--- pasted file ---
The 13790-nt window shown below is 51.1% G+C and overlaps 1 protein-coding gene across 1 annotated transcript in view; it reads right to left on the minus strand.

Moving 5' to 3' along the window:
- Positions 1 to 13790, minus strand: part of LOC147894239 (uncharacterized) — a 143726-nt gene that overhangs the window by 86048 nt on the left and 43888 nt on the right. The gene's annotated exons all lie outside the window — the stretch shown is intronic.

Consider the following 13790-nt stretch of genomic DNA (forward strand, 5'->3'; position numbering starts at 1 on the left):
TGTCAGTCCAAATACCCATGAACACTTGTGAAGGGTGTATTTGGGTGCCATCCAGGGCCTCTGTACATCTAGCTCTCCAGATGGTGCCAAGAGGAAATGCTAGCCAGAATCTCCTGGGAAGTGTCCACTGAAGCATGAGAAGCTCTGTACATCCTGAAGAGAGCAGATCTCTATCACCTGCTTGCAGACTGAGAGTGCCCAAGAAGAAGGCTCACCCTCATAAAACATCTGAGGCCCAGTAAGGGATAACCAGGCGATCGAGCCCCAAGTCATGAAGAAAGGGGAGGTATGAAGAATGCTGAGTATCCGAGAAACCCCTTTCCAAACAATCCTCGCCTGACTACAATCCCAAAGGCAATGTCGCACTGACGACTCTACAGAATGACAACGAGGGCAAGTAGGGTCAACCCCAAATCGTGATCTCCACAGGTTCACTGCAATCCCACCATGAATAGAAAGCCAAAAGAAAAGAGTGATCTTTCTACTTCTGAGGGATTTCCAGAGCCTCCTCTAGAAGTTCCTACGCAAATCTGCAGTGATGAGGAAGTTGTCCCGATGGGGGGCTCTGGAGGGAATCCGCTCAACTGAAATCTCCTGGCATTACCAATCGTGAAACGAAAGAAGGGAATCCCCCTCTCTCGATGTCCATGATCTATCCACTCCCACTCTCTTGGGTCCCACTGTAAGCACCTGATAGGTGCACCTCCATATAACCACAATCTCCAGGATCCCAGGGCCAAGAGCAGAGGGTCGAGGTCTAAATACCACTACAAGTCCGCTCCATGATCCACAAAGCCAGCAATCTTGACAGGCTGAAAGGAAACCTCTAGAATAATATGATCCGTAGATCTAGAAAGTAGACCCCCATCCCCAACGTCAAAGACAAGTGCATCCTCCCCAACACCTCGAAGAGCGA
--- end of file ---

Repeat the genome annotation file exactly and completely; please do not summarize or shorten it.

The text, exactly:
The 13790-nt window shown below is 51.1% G+C and overlaps 1 protein-coding gene across 1 annotated transcript in view; it reads right to left on the minus strand.

Moving 5' to 3' along the window:
- Positions 1 to 13790, minus strand: part of LOC147894239 (uncharacterized) — a 143726-nt gene that overhangs the window by 86048 nt on the left and 43888 nt on the right. The gene's annotated exons all lie outside the window — the stretch shown is intronic.

Consider the following 13790-nt stretch of genomic DNA (forward strand, 5'->3'; position numbering starts at 1 on the left):
TGTCAGTCCAAATACCCATGAACACTTGTGAAGGGTGTATTTGGGTGCCATCCAGGGCCTCTGTACATCTAGCTCTCCAGATGGTGCCAAGAGGAAATGCTAGCCAGAATCTCCTGGGAAGTGTCCACTGAAGCATGAGAAGCTCTGTACATCCTGAAGAGAGCAGATCTCTATCACCTGCTTGCAGACTGAGAGTGCCCAAGAAGAAGGCTCACCCTCATAAAACATCTGAGGCCCAGTAAGGGATAACCAGGCGATCGAGCCCCAAGTCATGAAGAAAGGGGAGGTATGAAGAATGCTGAGTATCCGAGAAACCCCTTTCCAAACAATCCTCGCCTGACTACAATCCCAAAGGCAATGTCGCACTGACGACTCTACAGAATGACAACGAGGGCAAGTAGGGTCAACCCCAAATCGTGATCTCCACAGGTTCACTGCAATCCCACCATGAATAGAAAGCCAAAAGAAAAGAGTGATCTTTCTACTTCTGAGGGATTTCCAGAGCCTCCTCTAGAAGTTCCTACGCAAATCTGCAGTGATGAGGAAGTTGTCCCGATGGGGGGCTCTGGAGGGAATCCGCTCAACTGAAATCTCCTGGCATTACCAATCGTGAAACGAAAGAAGGGAATCCCCCTCTCTCGATGTCCATGATCTATCCACTCCCACTCTCTTGGGTCCCACTGTAAGCACCTGATAGGTGCACCTCCATATAACCACAATCTCCAGGATCCCAGGGCCAAGAGCAGAGGGTCGAGGTCTAAATACCACTACAAGTCCGCTCCATGATCCACAAAGCCAGCAATCTTGACAGGCTGAAAGGAAACCTCTAGAATAATATGATCCGTAGATCTAGAAAGTAGACCCCCATCCCCAACGTCAAAGACAAGTGCATCCTCCCCAACACCTCGAAGAGCGA